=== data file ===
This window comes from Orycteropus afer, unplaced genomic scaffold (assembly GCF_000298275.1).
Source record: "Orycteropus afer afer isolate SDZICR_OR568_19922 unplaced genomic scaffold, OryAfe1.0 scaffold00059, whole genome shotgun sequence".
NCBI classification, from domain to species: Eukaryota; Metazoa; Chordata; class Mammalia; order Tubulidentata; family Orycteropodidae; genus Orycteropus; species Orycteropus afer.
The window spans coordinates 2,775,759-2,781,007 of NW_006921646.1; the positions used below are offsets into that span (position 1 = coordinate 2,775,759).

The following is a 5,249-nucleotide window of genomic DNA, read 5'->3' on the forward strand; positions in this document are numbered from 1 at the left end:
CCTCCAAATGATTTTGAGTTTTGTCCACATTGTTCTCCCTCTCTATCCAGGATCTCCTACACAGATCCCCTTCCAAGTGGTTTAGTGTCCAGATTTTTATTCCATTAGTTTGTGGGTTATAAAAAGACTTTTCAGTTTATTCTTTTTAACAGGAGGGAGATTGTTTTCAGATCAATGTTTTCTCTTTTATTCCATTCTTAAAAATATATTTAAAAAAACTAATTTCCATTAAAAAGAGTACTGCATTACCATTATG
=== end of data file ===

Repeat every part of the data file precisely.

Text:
This window comes from Orycteropus afer, unplaced genomic scaffold (assembly GCF_000298275.1).
Source record: "Orycteropus afer afer isolate SDZICR_OR568_19922 unplaced genomic scaffold, OryAfe1.0 scaffold00059, whole genome shotgun sequence".
NCBI classification, from domain to species: Eukaryota; Metazoa; Chordata; class Mammalia; order Tubulidentata; family Orycteropodidae; genus Orycteropus; species Orycteropus afer.
The window spans coordinates 2,775,759-2,781,007 of NW_006921646.1; the positions used below are offsets into that span (position 1 = coordinate 2,775,759).

The following is a 5,249-nucleotide window of genomic DNA, read 5'->3' on the forward strand; positions in this document are numbered from 1 at the left end:
CCTCCAAATGATTTTGAGTTTTGTCCACATTGTTCTCCCTCTCTATCCAGGATCTCCTACACAGATCCCCTTCCAAGTGGTTTAGTGTCCAGATTTTTATTCCATTAGTTTGTGGGTTATAAAAAGACTTTTCAGTTTATTCTTTTTAACAGGAGGGAGATTGTTTTCAGATCAATGTTTTCTCTTTTATTCCATTCTTAAAAATATATTTAAAAAAACTAATTTCCATTAAAAAGAGTACTGCATTACCATTATG